Ghost hunting is a great deal like fishing or hunting. When fishing, you travel to just the right spot, set up your line, select the correct bait, throw the line in the water and wait. And wait. And wait and eventually you either catch a fish, change your bait or go to another spot. It's not a sport for the hurried or the high strung as it takes time and patience.

I remember fishing with my dad on the rowboat he kept at Mauch Chunk Lake. Many summer mornings found my brother and I with my dad on the lake fishing poles in hand waiting for the fish to bite. Most of the time our waiting paid off and many of those trips resulted in some trout, bass or catfish as the result of our labors.

I wouldn't trade those lazy mornings for anything, but unfortunately as time passed so did our ability to enjoy that pastime. As the years flowed, I went to college as did my brother and mornings became full of work. My dad eventually sold the rowboat and the price for licenses steadily climbed to the point it was no longer as much fun as it used to be on those trips.

Years passed and I was married with stepchildren. My stepson asked me to go fishing and my stepdaughter wanted to join us. After much leg pulling, I agreed to take them fishing, warning them that it wasn't a quick thing. They were OK with it so I took them to the store to purchase some bait, fishing poles and a license of course. I think by that point the license cost around $20.

We planned our fishing trip for the following evening and when it was time I loaded the car with our equipment, the kids and I headed to the lake. In my mind, it was a fishing trip like those with my dad. It would be a few hours of watching our lines in the water waiting for a bobber to disappear and catching fish while relaxing in the evening sun.

Of course, the best laid plans of mice and men as they say. The evening of fishing turned into a frenetic half hour of chaos. We arrived at the lake and took all the poles, boxes and equipment out of the car and found a spot along the shore to set up our expedition. I helped the kids put their poles together, baited them and showed them how to cast their line. Then I performed the same tasks on my line and cast it in and waited. And waited, and waited and-.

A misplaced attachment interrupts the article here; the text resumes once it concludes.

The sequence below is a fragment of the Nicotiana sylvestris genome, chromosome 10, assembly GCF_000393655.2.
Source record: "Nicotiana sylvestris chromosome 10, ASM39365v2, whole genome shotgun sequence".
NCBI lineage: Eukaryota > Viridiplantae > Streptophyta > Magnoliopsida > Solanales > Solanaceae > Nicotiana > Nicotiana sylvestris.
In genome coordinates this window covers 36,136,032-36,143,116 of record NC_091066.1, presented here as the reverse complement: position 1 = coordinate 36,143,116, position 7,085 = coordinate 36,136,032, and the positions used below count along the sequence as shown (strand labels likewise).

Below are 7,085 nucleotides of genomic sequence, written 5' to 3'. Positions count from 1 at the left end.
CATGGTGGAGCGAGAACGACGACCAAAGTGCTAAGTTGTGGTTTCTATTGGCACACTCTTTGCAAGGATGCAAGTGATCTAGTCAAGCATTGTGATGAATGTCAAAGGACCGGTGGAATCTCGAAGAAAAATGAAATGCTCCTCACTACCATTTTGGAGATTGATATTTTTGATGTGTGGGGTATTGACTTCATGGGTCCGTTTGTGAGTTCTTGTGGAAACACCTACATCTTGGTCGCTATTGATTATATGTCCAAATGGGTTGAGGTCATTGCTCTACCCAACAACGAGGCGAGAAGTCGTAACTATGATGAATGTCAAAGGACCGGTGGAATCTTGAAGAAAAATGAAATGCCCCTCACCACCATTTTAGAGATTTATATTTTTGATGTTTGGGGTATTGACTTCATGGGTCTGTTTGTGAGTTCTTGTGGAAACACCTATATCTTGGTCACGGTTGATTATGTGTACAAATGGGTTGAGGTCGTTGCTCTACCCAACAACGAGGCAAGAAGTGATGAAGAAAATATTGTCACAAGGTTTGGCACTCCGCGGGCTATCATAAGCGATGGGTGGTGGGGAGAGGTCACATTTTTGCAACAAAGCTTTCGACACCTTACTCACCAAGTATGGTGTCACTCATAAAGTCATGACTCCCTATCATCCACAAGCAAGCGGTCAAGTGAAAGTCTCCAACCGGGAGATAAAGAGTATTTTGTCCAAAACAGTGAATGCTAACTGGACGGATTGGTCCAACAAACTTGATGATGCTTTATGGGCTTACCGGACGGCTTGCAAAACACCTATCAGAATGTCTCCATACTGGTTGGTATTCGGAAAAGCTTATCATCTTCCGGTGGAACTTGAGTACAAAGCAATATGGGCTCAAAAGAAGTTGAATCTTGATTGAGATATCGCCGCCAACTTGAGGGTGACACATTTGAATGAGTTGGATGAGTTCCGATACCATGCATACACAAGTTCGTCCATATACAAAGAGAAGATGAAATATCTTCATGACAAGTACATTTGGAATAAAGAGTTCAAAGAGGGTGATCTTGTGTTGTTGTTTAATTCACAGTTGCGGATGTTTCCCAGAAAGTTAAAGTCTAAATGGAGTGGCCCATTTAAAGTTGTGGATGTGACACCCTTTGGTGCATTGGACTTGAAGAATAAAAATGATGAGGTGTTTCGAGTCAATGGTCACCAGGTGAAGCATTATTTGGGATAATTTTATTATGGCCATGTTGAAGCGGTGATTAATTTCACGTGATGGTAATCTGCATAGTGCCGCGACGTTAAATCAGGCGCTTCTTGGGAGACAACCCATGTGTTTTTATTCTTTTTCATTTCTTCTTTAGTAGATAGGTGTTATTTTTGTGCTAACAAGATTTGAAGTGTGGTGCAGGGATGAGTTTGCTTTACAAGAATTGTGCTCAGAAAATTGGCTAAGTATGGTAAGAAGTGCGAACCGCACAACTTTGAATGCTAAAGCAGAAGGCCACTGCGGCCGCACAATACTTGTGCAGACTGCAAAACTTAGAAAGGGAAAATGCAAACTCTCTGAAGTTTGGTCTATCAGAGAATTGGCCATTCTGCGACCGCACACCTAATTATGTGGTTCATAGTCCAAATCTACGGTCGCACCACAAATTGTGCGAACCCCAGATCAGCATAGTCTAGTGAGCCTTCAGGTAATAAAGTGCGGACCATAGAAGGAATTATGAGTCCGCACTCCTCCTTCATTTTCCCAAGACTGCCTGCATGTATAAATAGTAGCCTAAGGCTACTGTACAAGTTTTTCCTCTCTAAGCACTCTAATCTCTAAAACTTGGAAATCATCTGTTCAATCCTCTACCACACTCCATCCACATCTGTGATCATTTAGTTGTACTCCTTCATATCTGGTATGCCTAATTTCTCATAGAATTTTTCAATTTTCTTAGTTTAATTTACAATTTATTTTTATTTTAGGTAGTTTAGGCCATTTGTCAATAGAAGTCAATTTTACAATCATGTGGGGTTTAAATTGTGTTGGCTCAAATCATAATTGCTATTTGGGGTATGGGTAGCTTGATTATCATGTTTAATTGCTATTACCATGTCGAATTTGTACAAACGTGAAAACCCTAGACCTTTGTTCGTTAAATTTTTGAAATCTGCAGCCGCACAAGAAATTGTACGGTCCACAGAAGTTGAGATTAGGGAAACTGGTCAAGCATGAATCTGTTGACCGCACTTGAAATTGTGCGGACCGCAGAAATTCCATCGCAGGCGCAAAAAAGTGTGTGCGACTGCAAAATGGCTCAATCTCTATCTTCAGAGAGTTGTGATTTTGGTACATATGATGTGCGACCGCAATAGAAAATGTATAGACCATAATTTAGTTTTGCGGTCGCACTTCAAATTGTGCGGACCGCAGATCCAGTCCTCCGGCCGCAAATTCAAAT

The stillness was interrupted in less than 10 minutes by my stepson asking me to recast his line. Next my stepdaughter decided she wanted to move ten feet down the shoreline. Then my stepson decided that he wanted to run in the opposite direction. In a fairly short amount of time less than a half hour, my peaceful fishing trip to reconnect and commune with nature and my stepchildren derailed itself in a flash. They were more interested in the result than the hunt and while what I hoped would be an experience to create memories, instead I learned that fish don't bite on lines being dragged through the water and mud while a teen is screaming.

It was one experience I have yet to forget as it reminded me how much our children want to be instantly gratified. I think the urge for that gratification overall continues to climb as we get older. We are so use to immediate results that we forget sometimes we need to wait. The same can be said for ghost hunting.

There is something to be said for climbing into the shadows of a darkened building at night and watching and waiting. Most ghost hunters realize that our senses can sometimes play tricks on us so we have to be extra cautious while on the prowl. A shadow can easily be misinterpreted as something else. A simple board creak becomes a footfall.

Last weekend happened to provide such an opportunity. I was investigating a case and ended up in the second floor of a building. I assessed the room and proceeded to set up a location for spotting while others lined the perimeter of the room and the nearby hall. It didn't take long for that first creak to be heard and then some foot shuffling. We made mental note of what was happening and looked for reasons. It was entirely possible building aging was the culprit, but some things are not so easily explained.

For example, earlier in the evening we were examining the basement when the five of us heard a woman's voice as clear as a bell actively engaged in conversation although none of us could pick out anything that made sense. Two of the team went to investigate and other than some ethereal shadows, they were unsuccessful.

The ghost hunt concluded eventually and we went home once more to look at our evidence to see if we found anything. In terms of fishing, this is where the fish are prepared and then cooked. In our case this is where we listen to our tapes and view our photos to see if anything positive is captured. Just like in fishing, sometimes one has several nibbles and other times, nothing. In ghost hunting, sometimes we hit pay dirt and have plenty of apparent phenomena to investigate and explain while other times we do not.

It's not the research though that makes it fun, I think. It's more the freedom to explore and hope to see, hear or feel the "big one". Just like fishing.

Til next timeā€¦.